Great musicals, so they say, are not written but rewritten. Yet in the case of Candide, all those revisions still left the world with a problematic work of art.
On the one hand, elements of Leonard Bernstein's score suggest a masterpiece of satire, matching the Voltaire novella on which the musical is based. Just as the French Enlightenment philosopher lampooned idealism at a time when his German counterpart Gottfried Wilhelm Leibniz's theory of 'metaphysical optimism' was in vogue, so too did Bernstein turn to musical conventions to help create a satire on the anti-Communist McCarthy witch hunts of the 1950s. Examples include a witty pastiche of Marguerite's Jewel Song from Faust, which became Cunegonde's 'Glitter and Be Gay', a song underlining corruption; a mock-eighteenth-century contrapuntal number, 'The Best of All Possible Worlds', which underlines the false optimism and pretensions of the philosopher character, Doctor Pangloss; and a number in which the public comes to witness an auto-da-fé with glee, emphasising the horrors of the modern-day Washington witch-hunts. All of this, plus sections such as the moving finale, 'Make Our Garden Grow', show Candide at its considerable best.
But even the excellent score can't make up for the fact that the book is deeply flawed. The original Lillian Hellman script of 1956 has long been withdrawn, and numerous subsequent revivals have attempted to create something better suited to the light satire of the score than Hellman's book, which was heavily criticised in the first production. The 1973 version made drastic changes and had a new book by Hugh Wheeler; a recent production by Robert Carsen – which courted controversy in Paris and Milan and is soon to be seen at English National Opera – brought the piece into the modern day. New York City Opera's 1982 version, originally instigated by Beverly Sills, uses the Wheeler book and incorporates numerous sections of music that had been discarded over the years. The result of all this reworking of a problematic piece is a curate's egg.
So while the NYCO's current revival of 'The Opera House Version' (as the Playbill refers to it) is entertaining at its best, there are dreadful longueurs – especially in an overlong second act which is notably lacking in high-quality musical numbers compared to the first.
Harold Prince's production has been heavily criticised in many quarters, but for me it does an admirable job of rendering a convoluted story as clearly as possible. Clarke Dunham's sets facilitate quick transitions between the scenes and through their self-consciousness (false proscenia, an onstage wind machine, a boat to take the characters to the New World, a model of a mountain and so on) promote the idea that the musical is a philosophical lesson given by Voltaire, who appears as a character, rather than a conventional, serious narrative. Some reviews have commented on the unnecessary omnipresence of the chorus, but in fact this is a deliberate mechanism to feed into the Enlightenment notion of learning through experience, and also reinforces the image of the Common Man, more obviously represented by Candide. Considering the production is so busy with action in and around the theatre, Arthur Masella has directed the revival with flair and reasonable comic timing, though many of the jokes fall flat (I thought it didn't help to have supertitles, which anticipated the lyrics to the songs and made the audience laugh before the singers had actually delivered their lines). The main problem is that the production focuses on telling the story rather than explaining the meaning behind it; considering that the characters survive earthquakes, a hanging and an auto-da-fé, many will surely be baffled as to what Bernstein and his associates were trying to get at and indeed may even wonder if there's a point to it at all.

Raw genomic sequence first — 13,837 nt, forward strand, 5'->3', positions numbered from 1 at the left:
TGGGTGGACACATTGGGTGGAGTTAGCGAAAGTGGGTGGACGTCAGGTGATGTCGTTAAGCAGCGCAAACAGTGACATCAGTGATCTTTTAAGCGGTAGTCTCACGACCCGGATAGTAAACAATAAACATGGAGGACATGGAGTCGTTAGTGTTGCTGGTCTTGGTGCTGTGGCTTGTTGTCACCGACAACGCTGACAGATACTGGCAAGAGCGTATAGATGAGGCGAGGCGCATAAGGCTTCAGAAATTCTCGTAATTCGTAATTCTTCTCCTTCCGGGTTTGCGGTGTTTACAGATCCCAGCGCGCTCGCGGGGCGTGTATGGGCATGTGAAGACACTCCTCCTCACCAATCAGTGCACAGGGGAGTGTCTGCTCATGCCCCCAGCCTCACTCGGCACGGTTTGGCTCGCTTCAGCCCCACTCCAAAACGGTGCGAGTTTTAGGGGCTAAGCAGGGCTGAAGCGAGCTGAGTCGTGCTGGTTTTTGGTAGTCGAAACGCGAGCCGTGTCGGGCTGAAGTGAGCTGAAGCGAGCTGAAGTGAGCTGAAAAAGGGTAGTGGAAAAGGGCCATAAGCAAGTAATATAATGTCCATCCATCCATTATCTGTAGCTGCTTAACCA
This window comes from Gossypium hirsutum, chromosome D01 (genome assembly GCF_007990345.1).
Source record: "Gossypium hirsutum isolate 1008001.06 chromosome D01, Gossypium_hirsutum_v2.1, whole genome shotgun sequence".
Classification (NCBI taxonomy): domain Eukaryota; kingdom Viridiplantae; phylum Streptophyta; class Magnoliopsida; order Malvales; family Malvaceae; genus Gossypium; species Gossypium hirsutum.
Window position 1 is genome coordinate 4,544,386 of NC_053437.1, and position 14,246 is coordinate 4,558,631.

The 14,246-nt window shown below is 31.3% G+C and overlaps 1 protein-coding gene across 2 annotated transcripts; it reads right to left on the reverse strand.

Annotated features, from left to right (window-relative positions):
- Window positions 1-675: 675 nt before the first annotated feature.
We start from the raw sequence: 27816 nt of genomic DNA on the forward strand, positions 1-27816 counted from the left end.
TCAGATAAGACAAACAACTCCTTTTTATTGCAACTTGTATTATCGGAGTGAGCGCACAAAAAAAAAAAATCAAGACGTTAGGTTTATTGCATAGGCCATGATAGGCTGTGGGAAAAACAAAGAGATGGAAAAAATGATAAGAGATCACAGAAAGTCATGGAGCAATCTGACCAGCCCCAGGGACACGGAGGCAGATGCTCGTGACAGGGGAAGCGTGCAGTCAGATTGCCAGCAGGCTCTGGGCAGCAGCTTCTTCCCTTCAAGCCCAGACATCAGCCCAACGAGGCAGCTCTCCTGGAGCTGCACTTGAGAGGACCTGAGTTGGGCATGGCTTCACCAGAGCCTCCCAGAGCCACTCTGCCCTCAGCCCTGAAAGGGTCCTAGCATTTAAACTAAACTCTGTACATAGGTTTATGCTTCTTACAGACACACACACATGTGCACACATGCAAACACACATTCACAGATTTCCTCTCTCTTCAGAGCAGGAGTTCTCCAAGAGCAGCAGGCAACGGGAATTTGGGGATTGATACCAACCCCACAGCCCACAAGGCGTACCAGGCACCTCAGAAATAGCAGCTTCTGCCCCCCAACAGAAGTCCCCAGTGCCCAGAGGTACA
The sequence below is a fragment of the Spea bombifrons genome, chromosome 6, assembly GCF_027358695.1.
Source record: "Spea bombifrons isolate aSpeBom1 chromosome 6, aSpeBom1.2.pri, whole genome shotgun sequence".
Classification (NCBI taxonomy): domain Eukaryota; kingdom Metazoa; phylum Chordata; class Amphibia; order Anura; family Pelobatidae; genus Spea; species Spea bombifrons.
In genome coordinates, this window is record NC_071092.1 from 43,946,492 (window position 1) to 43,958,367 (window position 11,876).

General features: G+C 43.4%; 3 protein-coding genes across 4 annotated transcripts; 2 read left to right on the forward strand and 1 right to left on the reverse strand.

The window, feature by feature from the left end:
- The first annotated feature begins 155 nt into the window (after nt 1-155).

Only one of the performers was entirely satisfying on the second night of the run, when I saw it: Kyle Pfortmiller's characterisation of Maximilian was as humorously narcissistic as it should be, a clear demonstration that the piece can work when it's put in the right hands, and his voice was consistently excellent when both singing and speaking. Although the rest of the performers all had much to offer, none attained the same standard: Richard Kind's multi-functioning narrator was strong on the acting and comedy but very weak on the singing, as was Daniel Reichard's Candide; Lielle Berman gave a convincing performance of 'Glitter and Be Gay' but in general I found her singing voice too light, especially in the lower register. Jessica Wright's Paquette, Judith Blazer's Old Lady and Robert Ousley's Baron offered spirited support, but ultimately this was not a distinguished cast and the chorus was notably underpowered until the stirring finale. George Manahan's conducting was solid and loving but needed much more vibrancy if the work's many creaky corners were to be navigated without a hitch.
At its best, this revival gives a hint of what one of Broadway's most elusive masterpieces might be about, but the peaks are few and I'm afraid that I wasn't entirely sorry when it came to an end.
Picture credits: Carol Rosegg